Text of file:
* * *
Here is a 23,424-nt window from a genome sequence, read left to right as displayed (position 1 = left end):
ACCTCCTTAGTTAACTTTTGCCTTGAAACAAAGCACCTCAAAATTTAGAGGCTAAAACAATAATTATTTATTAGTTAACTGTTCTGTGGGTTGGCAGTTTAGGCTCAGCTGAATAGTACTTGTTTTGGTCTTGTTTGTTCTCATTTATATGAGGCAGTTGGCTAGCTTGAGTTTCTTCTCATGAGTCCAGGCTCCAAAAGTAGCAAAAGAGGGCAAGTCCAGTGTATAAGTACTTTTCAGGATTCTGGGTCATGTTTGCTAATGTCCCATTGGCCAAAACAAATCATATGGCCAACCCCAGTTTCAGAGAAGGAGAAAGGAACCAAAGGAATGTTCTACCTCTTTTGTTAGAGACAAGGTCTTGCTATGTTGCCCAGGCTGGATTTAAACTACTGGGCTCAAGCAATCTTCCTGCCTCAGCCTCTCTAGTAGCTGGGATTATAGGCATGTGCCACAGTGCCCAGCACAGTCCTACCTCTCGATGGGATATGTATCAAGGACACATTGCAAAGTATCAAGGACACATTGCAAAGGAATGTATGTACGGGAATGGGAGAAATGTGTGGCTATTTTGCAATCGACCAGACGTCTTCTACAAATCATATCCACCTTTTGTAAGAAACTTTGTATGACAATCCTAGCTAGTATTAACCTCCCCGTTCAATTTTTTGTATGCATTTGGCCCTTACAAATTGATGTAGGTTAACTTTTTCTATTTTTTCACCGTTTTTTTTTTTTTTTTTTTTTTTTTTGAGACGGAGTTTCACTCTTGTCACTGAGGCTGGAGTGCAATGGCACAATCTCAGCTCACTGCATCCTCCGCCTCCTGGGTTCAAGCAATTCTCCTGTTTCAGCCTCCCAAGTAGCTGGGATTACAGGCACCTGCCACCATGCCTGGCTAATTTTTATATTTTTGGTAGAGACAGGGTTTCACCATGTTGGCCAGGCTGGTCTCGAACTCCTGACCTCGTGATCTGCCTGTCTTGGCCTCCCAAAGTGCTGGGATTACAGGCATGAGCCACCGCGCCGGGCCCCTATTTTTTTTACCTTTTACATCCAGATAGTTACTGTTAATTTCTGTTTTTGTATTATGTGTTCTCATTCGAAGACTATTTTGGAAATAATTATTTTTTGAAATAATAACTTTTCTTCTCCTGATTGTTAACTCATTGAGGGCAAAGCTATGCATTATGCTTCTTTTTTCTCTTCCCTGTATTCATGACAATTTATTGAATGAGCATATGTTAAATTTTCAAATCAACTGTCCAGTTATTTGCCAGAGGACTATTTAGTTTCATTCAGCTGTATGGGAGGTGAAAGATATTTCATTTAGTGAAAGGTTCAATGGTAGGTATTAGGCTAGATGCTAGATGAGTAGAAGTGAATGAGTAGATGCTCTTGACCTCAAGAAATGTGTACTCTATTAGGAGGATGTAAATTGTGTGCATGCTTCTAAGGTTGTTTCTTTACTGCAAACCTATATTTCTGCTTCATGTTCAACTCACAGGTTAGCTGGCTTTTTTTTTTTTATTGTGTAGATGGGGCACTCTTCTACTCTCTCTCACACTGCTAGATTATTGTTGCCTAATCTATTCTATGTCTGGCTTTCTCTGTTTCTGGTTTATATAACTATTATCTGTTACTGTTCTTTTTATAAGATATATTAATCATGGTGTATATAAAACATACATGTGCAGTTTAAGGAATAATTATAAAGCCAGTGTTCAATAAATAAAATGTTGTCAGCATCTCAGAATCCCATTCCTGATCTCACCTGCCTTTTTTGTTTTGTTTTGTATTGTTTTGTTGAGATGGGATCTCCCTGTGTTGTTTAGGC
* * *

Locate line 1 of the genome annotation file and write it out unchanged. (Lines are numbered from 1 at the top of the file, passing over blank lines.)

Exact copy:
Here is a 23,424-nt window from a genome sequence, read left to right as displayed (position 1 = left end):